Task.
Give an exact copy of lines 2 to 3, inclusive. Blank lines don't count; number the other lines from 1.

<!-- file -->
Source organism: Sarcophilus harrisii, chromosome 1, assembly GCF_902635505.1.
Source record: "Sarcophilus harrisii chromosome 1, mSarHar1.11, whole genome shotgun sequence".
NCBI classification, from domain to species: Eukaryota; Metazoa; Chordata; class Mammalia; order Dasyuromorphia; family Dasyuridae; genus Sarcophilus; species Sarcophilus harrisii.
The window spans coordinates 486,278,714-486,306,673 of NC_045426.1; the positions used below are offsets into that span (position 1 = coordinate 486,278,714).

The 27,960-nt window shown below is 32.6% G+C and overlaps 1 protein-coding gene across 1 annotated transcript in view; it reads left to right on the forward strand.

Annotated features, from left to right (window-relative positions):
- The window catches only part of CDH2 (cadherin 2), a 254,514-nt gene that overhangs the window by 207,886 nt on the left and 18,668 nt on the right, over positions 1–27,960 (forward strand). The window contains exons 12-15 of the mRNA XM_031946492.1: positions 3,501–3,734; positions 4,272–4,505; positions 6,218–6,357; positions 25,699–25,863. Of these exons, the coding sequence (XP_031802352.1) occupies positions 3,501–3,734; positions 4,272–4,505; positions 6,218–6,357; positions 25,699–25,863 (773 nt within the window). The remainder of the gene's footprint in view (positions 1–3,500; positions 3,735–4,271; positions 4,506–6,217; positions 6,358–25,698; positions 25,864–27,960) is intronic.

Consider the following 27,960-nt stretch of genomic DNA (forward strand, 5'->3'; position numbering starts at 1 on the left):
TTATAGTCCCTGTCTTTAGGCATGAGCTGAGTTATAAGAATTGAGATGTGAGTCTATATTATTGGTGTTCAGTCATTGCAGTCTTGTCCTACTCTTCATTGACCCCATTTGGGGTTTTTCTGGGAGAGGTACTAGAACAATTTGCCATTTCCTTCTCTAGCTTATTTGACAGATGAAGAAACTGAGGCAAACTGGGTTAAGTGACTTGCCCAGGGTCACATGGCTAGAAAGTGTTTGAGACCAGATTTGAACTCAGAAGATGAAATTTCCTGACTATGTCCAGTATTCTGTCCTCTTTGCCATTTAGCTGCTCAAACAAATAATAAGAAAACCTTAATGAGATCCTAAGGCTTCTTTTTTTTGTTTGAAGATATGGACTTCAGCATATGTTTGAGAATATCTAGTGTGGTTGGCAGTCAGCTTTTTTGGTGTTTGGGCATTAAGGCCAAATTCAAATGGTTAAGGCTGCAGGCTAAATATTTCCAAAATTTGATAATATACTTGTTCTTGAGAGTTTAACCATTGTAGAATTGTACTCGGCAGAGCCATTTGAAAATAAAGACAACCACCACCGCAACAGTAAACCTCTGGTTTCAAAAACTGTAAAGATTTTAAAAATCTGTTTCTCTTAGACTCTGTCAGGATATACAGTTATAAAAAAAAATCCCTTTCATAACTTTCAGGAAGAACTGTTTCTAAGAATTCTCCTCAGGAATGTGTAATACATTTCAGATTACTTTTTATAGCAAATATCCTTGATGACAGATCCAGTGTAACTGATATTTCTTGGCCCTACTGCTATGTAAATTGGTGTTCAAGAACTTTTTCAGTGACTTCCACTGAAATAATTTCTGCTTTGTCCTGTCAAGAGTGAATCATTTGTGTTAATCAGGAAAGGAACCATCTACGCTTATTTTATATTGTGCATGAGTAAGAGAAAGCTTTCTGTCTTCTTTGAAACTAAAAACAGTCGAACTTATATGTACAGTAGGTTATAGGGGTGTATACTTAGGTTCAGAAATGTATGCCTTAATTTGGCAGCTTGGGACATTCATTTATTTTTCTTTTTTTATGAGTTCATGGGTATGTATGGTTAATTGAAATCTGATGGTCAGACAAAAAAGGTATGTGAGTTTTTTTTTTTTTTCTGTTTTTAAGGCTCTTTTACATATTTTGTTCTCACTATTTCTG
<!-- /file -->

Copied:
Source record: "Sarcophilus harrisii chromosome 1, mSarHar1.11, whole genome shotgun sequence".
NCBI classification, from domain to species: Eukaryota; Metazoa; Chordata; class Mammalia; order Dasyuromorphia; family Dasyuridae; genus Sarcophilus; species Sarcophilus harrisii.